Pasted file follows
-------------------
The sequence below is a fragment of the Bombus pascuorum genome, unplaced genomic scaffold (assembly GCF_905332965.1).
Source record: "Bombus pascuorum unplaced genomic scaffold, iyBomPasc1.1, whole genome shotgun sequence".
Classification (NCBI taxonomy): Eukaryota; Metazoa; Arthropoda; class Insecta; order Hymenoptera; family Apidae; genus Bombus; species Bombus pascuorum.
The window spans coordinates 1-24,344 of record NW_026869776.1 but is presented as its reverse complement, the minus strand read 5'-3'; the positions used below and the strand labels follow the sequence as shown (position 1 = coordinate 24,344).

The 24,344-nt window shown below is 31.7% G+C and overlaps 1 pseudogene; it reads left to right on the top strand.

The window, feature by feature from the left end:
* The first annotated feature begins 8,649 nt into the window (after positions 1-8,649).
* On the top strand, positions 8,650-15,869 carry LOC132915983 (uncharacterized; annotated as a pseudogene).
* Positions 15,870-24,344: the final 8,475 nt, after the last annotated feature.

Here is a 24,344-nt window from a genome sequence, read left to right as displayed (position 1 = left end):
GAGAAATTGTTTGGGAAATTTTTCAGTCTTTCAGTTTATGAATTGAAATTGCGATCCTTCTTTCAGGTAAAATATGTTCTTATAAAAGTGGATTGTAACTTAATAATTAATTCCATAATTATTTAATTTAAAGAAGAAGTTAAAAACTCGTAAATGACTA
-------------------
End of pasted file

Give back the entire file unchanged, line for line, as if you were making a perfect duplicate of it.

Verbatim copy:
The sequence below is a fragment of the Bombus pascuorum genome, unplaced genomic scaffold (assembly GCF_905332965.1).
Source record: "Bombus pascuorum unplaced genomic scaffold, iyBomPasc1.1, whole genome shotgun sequence".
Classification (NCBI taxonomy): Eukaryota; Metazoa; Arthropoda; class Insecta; order Hymenoptera; family Apidae; genus Bombus; species Bombus pascuorum.
The window spans coordinates 1-24,344 of record NW_026869776.1 but is presented as its reverse complement, the minus strand read 5'-3'; the positions used below and the strand labels follow the sequence as shown (position 1 = coordinate 24,344).

The 24,344-nt window shown below is 31.7% G+C and overlaps 1 pseudogene; it reads left to right on the top strand.

The window, feature by feature from the left end:
* The first annotated feature begins 8,649 nt into the window (after positions 1-8,649).
* On the top strand, positions 8,650-15,869 carry LOC132915983 (uncharacterized; annotated as a pseudogene).
* Positions 15,870-24,344: the final 8,475 nt, after the last annotated feature.

Here is a 24,344-nt window from a genome sequence, read left to right as displayed (position 1 = left end):
GAGAAATTGTTTGGGAAATTTTTCAGTCTTTCAGTTTATGAATTGAAATTGCGATCCTTCTTTCAGGTAAAATATGTTCTTATAAAAGTGGATTGTAACTTAATAATTAATTCCATAATTATTTAATTTAAAGAAGAAGTTAAAAACTCGTAAATGACTA